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Gabriele Oettingen and the art of WOOPing

The German-American psychologist talks about her empirically tested motivational strategy, which uses visualization techniques to help people develop good habits and break out of harmful ones

Oettingen is professor of psychology at New York University and the University of Hamburg
Oettingen is professor of psychology at New York University and the University of Hamburg

What if there was a simple strategy that helped rejig brain circuits to enable wish fulfilment? A science-based motivational exercise, WOOP, developed by German-American social psychologist Gabriele Oettingen, is gaining momentum across the world.

WOOP, which involves four steps -- finding a Wish, envisioning the Outcome, finding the Obstacles, and formulating a Plan -- is a kind of psychological strategy known as MCII (Mental Contrasting with Implementation Intentions), often used to help people find and fulfil wishes or change habits. Today, WOOP has 60,000 visits per month on the website (, 77,000 WOOP app downloads, and a book.

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The 68-year-old Oettingen, a former German princess (her full name/ title is quite a mouthful: 'Princess Gabriele zu Oettingen-Oettingen and Oettingen-Spielberg') and currently Professor of Psychology at New York University and the University of Hamburg, has spent over 25 years researching ways to help motivate people to overcome mental obstacles. WOOP came out of Oettingen's research into hope and resilience in post-war Germany. Taking cues from positive psychology, she studied how people faced adversity and found reasons to smile.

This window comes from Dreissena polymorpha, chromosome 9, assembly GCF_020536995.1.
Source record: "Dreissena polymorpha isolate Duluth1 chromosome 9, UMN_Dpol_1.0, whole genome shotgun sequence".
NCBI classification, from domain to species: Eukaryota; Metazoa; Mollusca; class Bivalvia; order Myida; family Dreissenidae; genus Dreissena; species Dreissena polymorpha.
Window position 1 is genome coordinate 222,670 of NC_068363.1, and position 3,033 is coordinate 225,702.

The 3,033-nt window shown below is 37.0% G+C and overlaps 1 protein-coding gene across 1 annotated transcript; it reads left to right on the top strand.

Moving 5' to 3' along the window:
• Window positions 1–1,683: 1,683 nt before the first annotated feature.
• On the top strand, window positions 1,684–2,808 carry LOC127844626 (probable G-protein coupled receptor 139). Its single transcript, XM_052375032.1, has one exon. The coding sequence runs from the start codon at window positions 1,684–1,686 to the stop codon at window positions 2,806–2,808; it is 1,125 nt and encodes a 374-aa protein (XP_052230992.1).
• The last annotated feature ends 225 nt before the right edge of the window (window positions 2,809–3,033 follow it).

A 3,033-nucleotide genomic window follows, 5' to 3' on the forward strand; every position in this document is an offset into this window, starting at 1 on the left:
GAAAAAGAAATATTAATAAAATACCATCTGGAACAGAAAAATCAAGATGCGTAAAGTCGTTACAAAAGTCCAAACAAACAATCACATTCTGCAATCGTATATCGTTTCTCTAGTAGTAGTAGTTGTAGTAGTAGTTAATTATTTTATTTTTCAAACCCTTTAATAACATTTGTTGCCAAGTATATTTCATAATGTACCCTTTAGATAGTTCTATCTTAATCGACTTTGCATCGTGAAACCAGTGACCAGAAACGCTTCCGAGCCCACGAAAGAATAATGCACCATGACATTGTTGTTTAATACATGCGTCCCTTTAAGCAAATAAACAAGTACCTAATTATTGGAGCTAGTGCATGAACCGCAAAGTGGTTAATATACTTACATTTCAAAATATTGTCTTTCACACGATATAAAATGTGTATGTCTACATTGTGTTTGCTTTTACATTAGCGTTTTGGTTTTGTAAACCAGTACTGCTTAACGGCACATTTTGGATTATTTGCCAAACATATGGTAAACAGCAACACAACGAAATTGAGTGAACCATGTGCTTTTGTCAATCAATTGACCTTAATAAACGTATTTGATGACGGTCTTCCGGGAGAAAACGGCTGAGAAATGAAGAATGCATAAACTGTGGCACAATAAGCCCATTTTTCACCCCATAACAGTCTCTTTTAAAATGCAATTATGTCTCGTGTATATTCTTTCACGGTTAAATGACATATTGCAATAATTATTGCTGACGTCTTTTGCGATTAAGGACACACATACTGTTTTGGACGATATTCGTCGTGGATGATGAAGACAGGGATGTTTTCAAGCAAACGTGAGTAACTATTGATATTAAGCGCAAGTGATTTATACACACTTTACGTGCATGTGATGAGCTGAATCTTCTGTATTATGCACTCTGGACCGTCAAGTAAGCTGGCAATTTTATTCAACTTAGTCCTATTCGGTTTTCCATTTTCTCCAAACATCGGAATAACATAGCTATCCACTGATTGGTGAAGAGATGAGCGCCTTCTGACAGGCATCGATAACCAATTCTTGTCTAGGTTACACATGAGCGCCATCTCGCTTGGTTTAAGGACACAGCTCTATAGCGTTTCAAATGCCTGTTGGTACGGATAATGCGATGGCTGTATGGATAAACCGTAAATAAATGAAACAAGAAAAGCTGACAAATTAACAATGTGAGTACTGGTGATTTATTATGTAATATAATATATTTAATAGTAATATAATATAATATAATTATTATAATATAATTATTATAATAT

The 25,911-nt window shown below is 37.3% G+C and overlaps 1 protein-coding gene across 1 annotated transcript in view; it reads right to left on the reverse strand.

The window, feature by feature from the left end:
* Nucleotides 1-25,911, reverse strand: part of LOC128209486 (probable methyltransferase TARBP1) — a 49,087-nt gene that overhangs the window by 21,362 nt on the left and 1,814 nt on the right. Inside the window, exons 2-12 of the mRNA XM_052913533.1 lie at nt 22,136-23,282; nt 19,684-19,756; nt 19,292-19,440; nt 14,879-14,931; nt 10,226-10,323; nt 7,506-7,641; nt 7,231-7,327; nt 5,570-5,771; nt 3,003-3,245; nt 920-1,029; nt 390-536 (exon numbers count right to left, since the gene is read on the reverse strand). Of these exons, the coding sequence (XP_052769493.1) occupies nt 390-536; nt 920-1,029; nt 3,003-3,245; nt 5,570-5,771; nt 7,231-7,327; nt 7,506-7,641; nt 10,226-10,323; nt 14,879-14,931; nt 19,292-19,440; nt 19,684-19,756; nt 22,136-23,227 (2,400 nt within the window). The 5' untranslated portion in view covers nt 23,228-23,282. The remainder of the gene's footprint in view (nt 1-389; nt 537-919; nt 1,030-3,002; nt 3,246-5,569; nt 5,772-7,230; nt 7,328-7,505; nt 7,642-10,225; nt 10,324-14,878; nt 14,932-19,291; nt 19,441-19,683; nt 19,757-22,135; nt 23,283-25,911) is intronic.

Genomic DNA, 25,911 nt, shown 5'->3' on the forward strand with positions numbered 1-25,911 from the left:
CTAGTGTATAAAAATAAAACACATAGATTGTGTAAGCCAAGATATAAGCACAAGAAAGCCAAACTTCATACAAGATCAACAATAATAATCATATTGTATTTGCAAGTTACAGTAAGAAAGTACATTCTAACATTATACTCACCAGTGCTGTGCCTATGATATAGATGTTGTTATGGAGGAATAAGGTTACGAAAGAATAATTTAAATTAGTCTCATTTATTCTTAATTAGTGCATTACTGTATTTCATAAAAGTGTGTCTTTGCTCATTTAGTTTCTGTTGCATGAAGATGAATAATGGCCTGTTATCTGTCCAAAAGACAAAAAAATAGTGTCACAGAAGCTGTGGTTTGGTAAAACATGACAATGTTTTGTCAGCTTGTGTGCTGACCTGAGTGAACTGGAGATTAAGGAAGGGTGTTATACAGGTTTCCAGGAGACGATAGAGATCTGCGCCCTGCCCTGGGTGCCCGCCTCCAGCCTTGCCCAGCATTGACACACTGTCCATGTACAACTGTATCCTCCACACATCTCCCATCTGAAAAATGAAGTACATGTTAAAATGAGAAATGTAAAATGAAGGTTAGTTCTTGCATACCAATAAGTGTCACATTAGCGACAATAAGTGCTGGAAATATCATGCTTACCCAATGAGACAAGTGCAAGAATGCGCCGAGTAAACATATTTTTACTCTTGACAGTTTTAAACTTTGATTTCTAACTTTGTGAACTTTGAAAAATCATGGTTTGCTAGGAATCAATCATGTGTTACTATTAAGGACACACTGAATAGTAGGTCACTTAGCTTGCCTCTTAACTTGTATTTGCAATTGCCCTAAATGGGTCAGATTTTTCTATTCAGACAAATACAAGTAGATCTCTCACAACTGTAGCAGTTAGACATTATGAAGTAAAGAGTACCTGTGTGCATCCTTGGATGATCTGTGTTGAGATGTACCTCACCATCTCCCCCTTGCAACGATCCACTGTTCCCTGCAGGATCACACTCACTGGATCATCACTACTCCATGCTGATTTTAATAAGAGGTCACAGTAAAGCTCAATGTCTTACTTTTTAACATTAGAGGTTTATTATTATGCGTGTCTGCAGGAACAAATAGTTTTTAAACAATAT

The origins of WOOP

As a princess of the noble Oettingen-Spielberg family (one of the oldest existing families in Bavaria with a known lineage dating back to 1141), Gabriele’s father was the 9th prince of Oettingen-Oettingen and Oettingen-Spielberg. Public service and social work were instilled in her as a child. She started as a photographer and subsequently became a biologist at the Max Planck Institute for Behavioural Physiology. This period saw her deeply involved in understanding human behaviour.

Oettingen developed the 'fantasy realisation theory', which shows, through empirical experimentation, that mentally contrasting future and present realities evokes changes in cognition, emotion and behaviour. These cognitive and motivational processes outside of awareness are responsible for the workings of WOOP. “It is not that I set out to create a device like WOOP, it was just luck to discover this powerful principle. It is a small step towards giving back to society,” says Oettingen in an interview with Lounge.

How WOOP works

In a WOOP exercise, start by taking 15 to 20 minutes by yourself in a quiet place. Find an important WISH (feasible but challenging). Identify and vividly imagine the best OUTCOME(S). Ask yourself, “how would I feel fulfilling that wish?” Search for the central OBSTACLE(S) in you – ask yourself what is in the way? After identifying the central inner obstacle, vividly imagine it occurring. Next, think of the specific actions you can take to surmount the obstacle. Finally form a PLAN in the form of: “If… (I do this) obstacle, then I will… (get closer to the goal) action to overcome obstacle.” Imprint this plan in your mind.